Whilst NYCFC may become a powerhouse, the real benefits will be to Manchester City themselves, who are registered as 75% owners, and not Sheikh Mansour.
What this will do will allow MCFC to grow the brand across the North American continent (and possibly parts of the Southern continent, too), and the financial rewards for doing so will be massive.
On top of that, there is also the potential of City sending Academy players on-loan to NYCFC, *and* should NYCFC uncover potential stars they could find themselves moving across the Atlantic to Manchester, probably for no more than a nominal fee.
The future is Blue, and now America will see so for themselves.
Hey Patrick, I recommend reading this piece that MLS put up on their website: http://www.mlssoccer.com/news/article/2013/05/22/new-york-city-fc-owners-have-long-term-goal-building-core-first-team-academy
NYC FC is committed to competing within the standard structure of the league. As far as loanees go, I expect it will be primarily young talent. There was an interesting article about 3 weeks ago in one of the English papers that indicated that Soriano and Begiristan didn't feel like the EDS competition was strong enough to truly improve the players in part because of the fact they often played in front of a few hundred people if that.
Man City are waiting until Malaga's season is over to officially announced Pellegrini. He'll be on the job next Monday.
You need to chill...New York Citeh will be competitive...but the opportunity is there NOW for any up and coming New Yorker kids good at soccer to get a chance to make football a career. Man City do care about their community and having firmly promised to put their oar in New York the care will be there too...City are committed to the youth of today but the real deal won't really come to fruition until the youth of tomorow !!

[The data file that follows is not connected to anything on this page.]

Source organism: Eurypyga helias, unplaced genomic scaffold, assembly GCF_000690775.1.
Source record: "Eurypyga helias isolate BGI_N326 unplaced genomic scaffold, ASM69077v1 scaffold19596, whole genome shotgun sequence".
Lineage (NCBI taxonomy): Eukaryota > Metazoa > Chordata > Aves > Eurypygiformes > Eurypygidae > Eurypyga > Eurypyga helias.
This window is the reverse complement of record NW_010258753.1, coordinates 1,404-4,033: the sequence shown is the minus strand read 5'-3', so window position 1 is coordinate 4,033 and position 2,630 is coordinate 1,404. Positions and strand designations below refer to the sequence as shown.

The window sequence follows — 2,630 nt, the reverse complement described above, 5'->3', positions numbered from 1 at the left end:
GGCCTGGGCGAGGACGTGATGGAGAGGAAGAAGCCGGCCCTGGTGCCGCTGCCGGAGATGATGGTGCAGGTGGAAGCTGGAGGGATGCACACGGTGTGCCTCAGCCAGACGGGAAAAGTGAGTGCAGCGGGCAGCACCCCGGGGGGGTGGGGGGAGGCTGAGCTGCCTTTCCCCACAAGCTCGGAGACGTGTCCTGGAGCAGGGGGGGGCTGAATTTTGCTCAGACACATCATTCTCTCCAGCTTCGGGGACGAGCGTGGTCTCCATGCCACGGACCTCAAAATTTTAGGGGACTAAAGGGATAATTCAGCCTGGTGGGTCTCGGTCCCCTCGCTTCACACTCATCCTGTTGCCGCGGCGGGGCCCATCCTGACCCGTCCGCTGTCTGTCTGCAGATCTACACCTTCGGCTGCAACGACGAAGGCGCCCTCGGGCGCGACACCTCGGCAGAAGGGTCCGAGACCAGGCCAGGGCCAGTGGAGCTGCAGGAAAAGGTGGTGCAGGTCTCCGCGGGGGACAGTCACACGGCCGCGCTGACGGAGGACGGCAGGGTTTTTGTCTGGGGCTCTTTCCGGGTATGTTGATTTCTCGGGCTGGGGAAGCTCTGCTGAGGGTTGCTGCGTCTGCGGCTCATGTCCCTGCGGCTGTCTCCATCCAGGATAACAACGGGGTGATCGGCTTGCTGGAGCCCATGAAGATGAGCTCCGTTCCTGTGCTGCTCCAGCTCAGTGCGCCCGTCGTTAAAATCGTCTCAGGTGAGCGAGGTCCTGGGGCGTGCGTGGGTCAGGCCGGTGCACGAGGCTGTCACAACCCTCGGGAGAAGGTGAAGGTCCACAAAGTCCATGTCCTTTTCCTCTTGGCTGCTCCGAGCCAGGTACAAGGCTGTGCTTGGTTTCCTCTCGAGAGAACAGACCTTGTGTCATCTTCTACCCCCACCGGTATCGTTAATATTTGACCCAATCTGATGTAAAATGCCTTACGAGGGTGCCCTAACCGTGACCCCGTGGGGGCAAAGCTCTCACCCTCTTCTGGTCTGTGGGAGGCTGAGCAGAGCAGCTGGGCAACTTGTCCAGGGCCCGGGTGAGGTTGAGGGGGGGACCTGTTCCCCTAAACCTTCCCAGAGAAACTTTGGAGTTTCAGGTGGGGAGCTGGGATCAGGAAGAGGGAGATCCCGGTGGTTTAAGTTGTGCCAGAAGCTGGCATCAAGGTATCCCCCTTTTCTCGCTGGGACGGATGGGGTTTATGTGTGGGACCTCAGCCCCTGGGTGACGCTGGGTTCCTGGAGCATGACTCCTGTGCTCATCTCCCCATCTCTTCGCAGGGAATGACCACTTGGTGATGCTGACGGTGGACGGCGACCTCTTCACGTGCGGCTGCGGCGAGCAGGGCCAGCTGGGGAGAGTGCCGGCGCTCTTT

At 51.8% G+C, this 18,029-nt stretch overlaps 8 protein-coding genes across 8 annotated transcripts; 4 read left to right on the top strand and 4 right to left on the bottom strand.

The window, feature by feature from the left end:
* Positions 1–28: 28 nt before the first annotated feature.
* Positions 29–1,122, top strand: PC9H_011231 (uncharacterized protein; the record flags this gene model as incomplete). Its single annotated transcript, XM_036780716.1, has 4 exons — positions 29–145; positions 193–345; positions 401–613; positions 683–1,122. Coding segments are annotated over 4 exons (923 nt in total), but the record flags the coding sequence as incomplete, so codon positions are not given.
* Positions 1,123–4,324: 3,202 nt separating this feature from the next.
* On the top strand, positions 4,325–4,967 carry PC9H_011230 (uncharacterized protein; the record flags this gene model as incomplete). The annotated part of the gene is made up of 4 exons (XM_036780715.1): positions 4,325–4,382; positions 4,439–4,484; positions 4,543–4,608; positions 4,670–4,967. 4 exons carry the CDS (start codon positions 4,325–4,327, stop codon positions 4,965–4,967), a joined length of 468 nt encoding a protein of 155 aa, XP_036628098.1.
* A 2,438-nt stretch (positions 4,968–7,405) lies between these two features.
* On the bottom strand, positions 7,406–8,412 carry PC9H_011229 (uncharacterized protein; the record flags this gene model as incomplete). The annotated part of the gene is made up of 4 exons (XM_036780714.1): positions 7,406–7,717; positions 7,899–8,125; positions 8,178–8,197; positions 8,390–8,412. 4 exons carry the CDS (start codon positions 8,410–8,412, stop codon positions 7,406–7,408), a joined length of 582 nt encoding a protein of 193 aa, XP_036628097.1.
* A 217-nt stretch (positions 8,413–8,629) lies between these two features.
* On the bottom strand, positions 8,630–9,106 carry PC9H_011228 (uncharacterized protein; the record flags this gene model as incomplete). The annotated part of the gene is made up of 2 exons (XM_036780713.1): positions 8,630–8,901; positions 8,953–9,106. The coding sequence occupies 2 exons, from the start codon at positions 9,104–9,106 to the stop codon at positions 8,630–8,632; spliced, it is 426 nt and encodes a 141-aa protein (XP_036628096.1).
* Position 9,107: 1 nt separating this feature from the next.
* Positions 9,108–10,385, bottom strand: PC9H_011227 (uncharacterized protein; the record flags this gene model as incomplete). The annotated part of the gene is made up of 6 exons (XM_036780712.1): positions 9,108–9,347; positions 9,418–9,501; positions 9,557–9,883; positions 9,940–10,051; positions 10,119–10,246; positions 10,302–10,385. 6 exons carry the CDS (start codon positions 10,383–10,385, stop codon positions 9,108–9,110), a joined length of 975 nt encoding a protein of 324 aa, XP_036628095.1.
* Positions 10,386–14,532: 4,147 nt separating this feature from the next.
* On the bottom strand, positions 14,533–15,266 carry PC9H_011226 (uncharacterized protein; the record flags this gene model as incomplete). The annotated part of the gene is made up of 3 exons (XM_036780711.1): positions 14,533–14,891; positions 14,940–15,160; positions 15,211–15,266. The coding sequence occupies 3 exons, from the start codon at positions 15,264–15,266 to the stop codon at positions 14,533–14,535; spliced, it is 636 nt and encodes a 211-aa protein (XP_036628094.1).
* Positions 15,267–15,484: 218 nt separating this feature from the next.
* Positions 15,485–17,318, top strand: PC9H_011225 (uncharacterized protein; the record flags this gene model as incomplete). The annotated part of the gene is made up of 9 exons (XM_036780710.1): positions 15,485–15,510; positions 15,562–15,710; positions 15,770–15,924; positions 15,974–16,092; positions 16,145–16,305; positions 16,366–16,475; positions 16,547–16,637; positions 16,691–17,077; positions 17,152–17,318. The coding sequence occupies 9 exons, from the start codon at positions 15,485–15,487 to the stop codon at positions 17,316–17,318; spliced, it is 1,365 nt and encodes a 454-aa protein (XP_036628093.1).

You don't get MLS do you ?
Not saying that NY will not be a force, they could be and MLS expanding to 3 DPs was a mistake for me. But to auto assume that they will be is very foolish, much less dominate. Having 3 DPs takes $1 million of a $3 million salary cap. Good luck keeping your other talent, who are paid with $2 million spread over 25 or so other players (averaging $75k)
Not saying they can't....other off balance players have kept Seattle and LA strong for awhile, but there will be plenty of competition. Ask LA with and without Omar in back last year, have a gap in your lineup, you don't make the playoffs.
Where and how does Reyna fit in?
The Man City tag is what will kill this franchise.. Any sporting fan will not want to be associated with Man City if they support other sides. Likewise can be said for Yankee fans. Granted the yankees are the most popular team, but baseball fans don't care about football. Throw in they are calling it a football team and not a soccer team will also throw people for a loop. This will be a huge fail for MLS and Don Garber.. There is really no support for this side and quite frankly the initial buzz was good, but they will be lucky to draw close to NYRB after the dust settles.
USCasual – Your comment made me all giggling inside. No way this franchise fails
It appears this article is now irrelevant as the next 3 expansion clubs are all int he southeast US – Orlando, Atlanta & Miami.
Patrick Snell is a sport anchor and correspondent for CNN International. He is based at CNN's world headquarters in Atlanta, where he covers the major sporting news and events for CNN's international and domestic programming. As a golf specialist he's covered every major tournament in the sport, securing one-on-one interviews with Tiger Woods, Phil Mickelson, Ernie Els, John Daly and Graeme McDowell along the way. He has also interviewed many notable figures in sport including football legend Pelé; FIFA president Sepp Blatter; chess champion Garry Kasparov; David Beckham; Lance Armstrong; Serena Williams and Victoria Azarenka.